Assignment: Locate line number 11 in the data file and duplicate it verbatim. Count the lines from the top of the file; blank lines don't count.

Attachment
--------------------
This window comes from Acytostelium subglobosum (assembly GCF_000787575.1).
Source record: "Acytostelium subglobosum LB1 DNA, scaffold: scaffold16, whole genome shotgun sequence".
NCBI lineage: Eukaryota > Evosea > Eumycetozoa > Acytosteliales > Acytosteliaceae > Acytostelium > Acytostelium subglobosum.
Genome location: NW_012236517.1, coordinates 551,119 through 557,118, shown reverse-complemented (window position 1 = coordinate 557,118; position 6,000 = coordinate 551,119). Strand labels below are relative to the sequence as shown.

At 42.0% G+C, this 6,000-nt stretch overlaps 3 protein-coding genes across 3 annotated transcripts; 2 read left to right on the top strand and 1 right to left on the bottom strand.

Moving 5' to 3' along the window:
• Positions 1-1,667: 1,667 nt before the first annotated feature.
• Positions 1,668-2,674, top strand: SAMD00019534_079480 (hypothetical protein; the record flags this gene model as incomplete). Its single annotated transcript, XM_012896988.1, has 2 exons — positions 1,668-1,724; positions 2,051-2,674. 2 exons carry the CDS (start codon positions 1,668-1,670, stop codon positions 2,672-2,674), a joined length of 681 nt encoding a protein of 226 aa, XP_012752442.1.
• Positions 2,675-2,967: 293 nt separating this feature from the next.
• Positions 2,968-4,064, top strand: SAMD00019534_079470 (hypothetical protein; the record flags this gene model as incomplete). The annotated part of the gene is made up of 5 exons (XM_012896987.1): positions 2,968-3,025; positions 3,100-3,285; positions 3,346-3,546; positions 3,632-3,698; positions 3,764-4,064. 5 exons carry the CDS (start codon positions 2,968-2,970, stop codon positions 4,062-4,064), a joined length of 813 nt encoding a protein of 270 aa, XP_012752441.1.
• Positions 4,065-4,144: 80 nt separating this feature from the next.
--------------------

• Positions 4,065-4,144: 80 nt separating this feature from the next.